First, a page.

Topic: RCDP Monthly Meeting
Time: Nov 17, 2021 6:00 PM Eastern Time (US and Canada)

Join Zoom Meeting (one-click)
https://us02web.zoom.us/j/84587188951?pwd=N1hjeW1heDVrWjdMdm9wZlB6RFdtUT09

if you wish to take part in this meeting by phone, call 1 (646) 558-8951Then enter the following information at the prompts
Meeting ID: 845 8718 8951
Passcode: 48629
All are welcome. You need not be a member of the Michigan Democratic Party to attend but we encourage you to join.
We are in the initial stages of planning for the 2022 elections. We’d love to have your ideas and input!!!
We hope to see you at the Zoom!.
Kimm Daniels, SecretaryRoscommon County Democratic Party

What’s In The Infrastructure Bill

Federal and state officials have identified priority projects that have been put off for years and may now move ahead as a result of the $1 trillion infrastructure bill that President Biden signed into law on Monday, such as repairing hundreds of aging bridges and building dozens of new or extended rail lines.

The bill also funds a number of other broad initiatives such as expanding broadband internet in rural corners of the country and cleaning up heavily polluted Superfund sites. In total, the measure contains $550 billion in new funds to be spread around different areas of need. Here are some of the areas covered.

  • $73 billion for the electricity grid.
    Upgrades to the country’s power systems that, among other things, will help the grid carry renewable energy.
  • $66 billion for rail.
    A significant investment in Amtrak, which has a major maintenance backlog, as well as funding for new rail lines and upgrades to existing ones.
  • $65 billion for broadband.
    Funding to provide high-speed internet access to hard-to-reach populations, including Native American communities.
  • $47 billion for climate resiliency.
    New funding aimed at combating wildfires and preparing coastal regions for more frequent hurricanes and flooding.
  • $21 billion for environmental projects.
    Increased funds for cleaning up abandoned mines, contaminated waterways and other polluted sites overseen by the Environmental Protection Agency.
  • $15 billion for removing lead service lines.
    Modernizing water systems to address contaminated drinking water that has affected multiple large population centers.
  • $7.5 billion for electric vehicles.
    Increasing the availability of charging stations across the country, which is part of Mr. Biden’s pledge to build 500,000 stations nationwide.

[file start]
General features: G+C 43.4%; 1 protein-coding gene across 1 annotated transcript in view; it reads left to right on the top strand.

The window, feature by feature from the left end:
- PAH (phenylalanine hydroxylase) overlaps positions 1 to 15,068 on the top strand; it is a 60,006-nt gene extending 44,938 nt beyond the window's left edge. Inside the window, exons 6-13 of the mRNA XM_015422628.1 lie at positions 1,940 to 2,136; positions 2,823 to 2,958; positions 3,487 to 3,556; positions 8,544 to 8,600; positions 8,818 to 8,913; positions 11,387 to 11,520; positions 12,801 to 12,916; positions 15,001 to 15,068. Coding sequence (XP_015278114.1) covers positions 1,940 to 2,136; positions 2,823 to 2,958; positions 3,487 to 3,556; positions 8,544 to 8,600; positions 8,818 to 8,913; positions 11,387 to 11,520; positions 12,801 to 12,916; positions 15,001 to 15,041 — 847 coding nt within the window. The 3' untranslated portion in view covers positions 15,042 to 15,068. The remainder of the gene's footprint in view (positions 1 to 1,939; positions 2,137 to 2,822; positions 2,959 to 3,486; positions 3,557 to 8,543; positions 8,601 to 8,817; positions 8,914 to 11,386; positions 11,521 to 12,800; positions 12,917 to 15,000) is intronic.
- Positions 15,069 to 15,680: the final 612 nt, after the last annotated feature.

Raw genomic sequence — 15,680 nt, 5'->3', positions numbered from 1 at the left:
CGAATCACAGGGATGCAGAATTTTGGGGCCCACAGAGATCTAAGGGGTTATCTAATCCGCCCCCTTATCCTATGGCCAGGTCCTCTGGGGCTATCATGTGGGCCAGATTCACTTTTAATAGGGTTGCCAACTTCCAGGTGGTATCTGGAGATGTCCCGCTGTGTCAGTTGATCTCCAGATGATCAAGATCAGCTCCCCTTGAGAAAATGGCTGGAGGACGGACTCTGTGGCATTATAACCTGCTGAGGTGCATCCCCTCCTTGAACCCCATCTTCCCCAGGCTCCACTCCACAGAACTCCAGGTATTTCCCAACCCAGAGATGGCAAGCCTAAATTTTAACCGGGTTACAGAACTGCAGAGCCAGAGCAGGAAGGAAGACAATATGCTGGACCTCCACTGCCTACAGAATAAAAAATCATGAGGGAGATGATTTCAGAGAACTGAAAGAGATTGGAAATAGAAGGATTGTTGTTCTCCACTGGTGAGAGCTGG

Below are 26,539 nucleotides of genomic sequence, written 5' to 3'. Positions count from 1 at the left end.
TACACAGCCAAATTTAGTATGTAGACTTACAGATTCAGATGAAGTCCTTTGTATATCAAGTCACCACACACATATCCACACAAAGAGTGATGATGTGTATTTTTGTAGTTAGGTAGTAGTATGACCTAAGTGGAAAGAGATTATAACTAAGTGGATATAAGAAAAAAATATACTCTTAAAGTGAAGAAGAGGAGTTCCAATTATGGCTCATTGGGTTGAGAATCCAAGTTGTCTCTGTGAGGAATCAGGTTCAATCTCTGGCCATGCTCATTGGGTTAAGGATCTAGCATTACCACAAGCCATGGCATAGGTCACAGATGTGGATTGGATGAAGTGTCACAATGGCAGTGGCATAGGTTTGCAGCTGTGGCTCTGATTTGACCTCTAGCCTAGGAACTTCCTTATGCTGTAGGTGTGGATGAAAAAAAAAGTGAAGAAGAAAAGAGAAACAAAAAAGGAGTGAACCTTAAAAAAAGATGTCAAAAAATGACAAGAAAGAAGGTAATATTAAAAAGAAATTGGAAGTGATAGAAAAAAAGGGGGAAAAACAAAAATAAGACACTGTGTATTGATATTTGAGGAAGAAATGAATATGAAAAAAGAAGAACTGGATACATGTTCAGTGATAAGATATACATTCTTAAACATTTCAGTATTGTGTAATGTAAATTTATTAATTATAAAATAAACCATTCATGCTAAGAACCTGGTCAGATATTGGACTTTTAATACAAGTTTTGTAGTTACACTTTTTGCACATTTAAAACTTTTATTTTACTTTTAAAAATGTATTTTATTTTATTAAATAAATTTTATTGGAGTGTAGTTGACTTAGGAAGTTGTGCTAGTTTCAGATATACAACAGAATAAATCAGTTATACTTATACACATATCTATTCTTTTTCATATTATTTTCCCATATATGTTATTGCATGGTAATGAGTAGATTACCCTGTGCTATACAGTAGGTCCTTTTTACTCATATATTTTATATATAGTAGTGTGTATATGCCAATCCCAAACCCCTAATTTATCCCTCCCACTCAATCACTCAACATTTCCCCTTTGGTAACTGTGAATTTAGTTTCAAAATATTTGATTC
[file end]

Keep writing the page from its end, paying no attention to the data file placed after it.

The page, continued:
• $2 billion for underserved rural areas.
    A grant program aimed at expanding transportation projects in rural areas.

Biden Signs Infrastructure Bill

1:11Biden Signs Infrastructure Bill Into LawPresident Biden, surrounded by lawmakers from both parties, signed the $1 trillion infrastructure bill into law. The legislation marked a bipartisan victory, but fell short of Mr. Biden’s initial $2.3 trillion proposal.CreditCredit…Doug Mills/The New York Times

By Jim Tankersley

WASHINGTON — President Biden signed a $1 trillion infrastructure bill into law on Monday afternoon, a bipartisan victory that will pour billions into the nation’s roads, ports and power lines.

While the bill stopped short of realizing his full-scale ambitions for overhauling America’s transportation and energy systems, Mr. Biden pointed to it as evidence that lawmakers could work across party lines to solve problems in Washington and said it would better position the United States against China and other nations seeking to dominate the emerging industries of the 21st century economy. Hours before a virtual summit with President Xi Jinping of China, whose infrastructure initiatives have helped vault China to global leadership in advanced manufacturing and other areas, Mr. Biden said the bill showed democratic governments can deliver for their citizens.

“My message for the American people is this: America’s moving again, and your life’s going to change for the better,” Mr. Biden said during remarks at the White House.

But it will not address the nation’s entire backlog of needed infrastructure investments, and it is not as ambitious as Mr. Biden’s initial $2.3 trillion proposal. The compromises that were needed to win over a large group of Senate Republicans pared back the president’s ambitions for investing in “human infrastructure” like home health care and fortifying the nation’s physical infrastructure to fight and adapt to climate change.